Additional 2/11 ACR Photographs (OPFOR)
Armor In Action: NTC
History of the Opposing Force at NTC -- Red Thrust Star, Oct 1994

I was stationed there from 1991-1995, as a member of Bayonet Recon (2/11 ACR Scout Platoon), part of the reconnaissance element for the OPFOR. Our vehicle numbers were the 610 series. Cool [8D]
  • Member since
    November 2005
Posted by Anonymous on Sunday, December 8, 2002 8:56 PM
I visited fort irwin in july of 1987.Also called the dust bowl by some locals we met.I saw some of the coolest stuff there.I even saw a nasa m-113 from the china lake wepon test center there .Also I would like to say it was the hotest place on earth...
  • Member since
    November 2005
Posted by Anonymous on Monday, December 9, 2002 11:22 AM
I was in the 1-34 AR Scout Platoon out of Ft. Filey during your time at NTC. I'm sure our paths have crossed.
NTC is a great place to train and to check out Soviet equipment.
Scouts Out!
  • Member since
    November 2005
Posted by Anonymous on Tuesday, December 10, 2002 3:50 AM
The "Dust Bowl"...hehe... Wink [;)]

During the time I was there, they've made some improvements down there. However, even then it seemed like a pretty harsh place to have to stay in. We used to drive past there and sometimes "taunt" the rotating units. In fact, there would be times our early morning company runs would take us down past the Dust Bowl - those were always fun. Big Smile [:D]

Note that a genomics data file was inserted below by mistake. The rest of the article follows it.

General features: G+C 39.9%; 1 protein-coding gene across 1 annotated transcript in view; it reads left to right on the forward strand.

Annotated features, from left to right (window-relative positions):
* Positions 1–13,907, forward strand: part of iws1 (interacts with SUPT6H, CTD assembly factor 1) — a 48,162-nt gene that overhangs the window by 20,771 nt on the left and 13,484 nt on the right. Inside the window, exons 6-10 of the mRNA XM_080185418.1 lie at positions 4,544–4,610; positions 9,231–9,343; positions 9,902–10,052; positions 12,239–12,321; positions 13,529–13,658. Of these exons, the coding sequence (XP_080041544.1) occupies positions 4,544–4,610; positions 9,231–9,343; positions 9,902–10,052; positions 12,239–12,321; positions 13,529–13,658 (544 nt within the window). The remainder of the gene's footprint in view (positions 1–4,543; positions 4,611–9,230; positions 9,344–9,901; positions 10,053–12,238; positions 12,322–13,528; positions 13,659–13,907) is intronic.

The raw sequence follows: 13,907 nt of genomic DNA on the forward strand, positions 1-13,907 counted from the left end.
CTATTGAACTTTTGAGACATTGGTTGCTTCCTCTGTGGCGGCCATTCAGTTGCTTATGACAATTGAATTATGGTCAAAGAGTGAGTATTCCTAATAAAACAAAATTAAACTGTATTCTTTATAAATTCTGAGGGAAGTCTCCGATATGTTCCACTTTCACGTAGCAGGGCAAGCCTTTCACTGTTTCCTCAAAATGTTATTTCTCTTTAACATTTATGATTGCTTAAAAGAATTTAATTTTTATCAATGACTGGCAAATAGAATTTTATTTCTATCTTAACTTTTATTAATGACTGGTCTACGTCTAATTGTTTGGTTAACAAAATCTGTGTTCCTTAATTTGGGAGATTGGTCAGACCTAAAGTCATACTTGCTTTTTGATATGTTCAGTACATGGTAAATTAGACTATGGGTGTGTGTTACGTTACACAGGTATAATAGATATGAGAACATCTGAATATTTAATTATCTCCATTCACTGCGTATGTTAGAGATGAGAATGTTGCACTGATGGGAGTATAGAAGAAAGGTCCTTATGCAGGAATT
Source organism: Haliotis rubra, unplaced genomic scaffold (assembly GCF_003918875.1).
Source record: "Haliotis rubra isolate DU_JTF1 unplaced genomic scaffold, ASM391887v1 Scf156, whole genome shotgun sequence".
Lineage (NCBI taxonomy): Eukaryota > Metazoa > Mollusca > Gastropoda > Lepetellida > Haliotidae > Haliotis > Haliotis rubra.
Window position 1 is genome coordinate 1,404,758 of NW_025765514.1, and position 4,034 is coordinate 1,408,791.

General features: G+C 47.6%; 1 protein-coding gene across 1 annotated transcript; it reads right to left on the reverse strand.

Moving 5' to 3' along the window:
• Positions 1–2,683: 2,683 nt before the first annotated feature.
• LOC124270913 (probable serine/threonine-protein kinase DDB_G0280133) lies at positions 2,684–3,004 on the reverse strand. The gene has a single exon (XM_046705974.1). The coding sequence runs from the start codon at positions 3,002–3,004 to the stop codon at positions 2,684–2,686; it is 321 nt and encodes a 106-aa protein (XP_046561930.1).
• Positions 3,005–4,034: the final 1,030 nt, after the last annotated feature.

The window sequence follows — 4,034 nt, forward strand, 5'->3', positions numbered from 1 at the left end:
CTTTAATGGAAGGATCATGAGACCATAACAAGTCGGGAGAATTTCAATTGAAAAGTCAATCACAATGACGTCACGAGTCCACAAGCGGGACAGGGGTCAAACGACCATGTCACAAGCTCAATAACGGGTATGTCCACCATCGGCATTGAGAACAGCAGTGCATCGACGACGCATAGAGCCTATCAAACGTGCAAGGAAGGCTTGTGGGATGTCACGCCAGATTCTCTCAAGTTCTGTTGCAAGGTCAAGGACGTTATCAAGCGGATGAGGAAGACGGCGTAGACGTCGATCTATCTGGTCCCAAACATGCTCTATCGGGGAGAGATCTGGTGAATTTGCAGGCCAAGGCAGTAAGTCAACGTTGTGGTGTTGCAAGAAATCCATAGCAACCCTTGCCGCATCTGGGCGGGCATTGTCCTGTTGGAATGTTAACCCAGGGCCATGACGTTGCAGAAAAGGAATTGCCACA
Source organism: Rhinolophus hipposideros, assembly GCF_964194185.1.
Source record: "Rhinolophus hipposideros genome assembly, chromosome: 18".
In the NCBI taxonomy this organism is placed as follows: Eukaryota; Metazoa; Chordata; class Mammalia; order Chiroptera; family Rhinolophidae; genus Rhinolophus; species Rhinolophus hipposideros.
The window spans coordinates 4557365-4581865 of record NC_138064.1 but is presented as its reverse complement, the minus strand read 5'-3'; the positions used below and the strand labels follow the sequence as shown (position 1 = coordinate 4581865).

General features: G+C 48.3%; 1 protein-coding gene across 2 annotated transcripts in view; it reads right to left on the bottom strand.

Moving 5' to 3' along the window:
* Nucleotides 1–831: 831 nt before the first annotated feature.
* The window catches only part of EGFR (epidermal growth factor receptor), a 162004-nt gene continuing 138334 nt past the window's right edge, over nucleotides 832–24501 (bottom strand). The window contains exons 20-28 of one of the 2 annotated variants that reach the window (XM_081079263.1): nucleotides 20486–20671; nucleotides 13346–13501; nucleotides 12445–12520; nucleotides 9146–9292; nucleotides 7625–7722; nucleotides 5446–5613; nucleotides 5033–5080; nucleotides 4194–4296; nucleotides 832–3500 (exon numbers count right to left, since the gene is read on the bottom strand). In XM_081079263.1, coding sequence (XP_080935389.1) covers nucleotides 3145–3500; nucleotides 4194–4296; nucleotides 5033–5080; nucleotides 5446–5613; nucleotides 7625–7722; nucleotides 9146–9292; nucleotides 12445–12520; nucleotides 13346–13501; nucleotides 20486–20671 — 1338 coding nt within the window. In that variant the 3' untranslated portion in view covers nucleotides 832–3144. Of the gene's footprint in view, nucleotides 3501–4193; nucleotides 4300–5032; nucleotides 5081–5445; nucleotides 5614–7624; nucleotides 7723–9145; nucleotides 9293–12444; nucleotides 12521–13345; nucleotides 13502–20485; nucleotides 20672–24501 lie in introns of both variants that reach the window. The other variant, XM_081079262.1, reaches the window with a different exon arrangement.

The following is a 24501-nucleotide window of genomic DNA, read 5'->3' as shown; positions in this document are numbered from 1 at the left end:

As far as the heat - there were days it would get over 120 degrees. However it wasn't too bad since it was a dry heat. The only bad part was having to work on the Sheridans - the outside of the vehicles would get awfully warm. Much less the insides.

Pat, I'm sure we did cross paths at some point. Smile [:)]
As scouts, regardless of which side, those rotations kept us busy. If the mission was three days, we'd be out there all three days trying to remain undetected by each other. The offensive missions were the most fun - infiltrating through enemy lines at 3am. I don't know how we managed sometimes, between the Bradleys and the M1's and their thermals - but we did! One reason we managed so well was our knowledge of the terrain. We went places that many thought were impassable. In fact, there were quite a few times when people would be driving along a trail and would drive right past us and never see us. Usually they were so focused on the area in front and the low ground, never once looking at the higher ground (where we were) which they probably thought was impossible to park a HMMVW or a Sheridan. Wink [;)]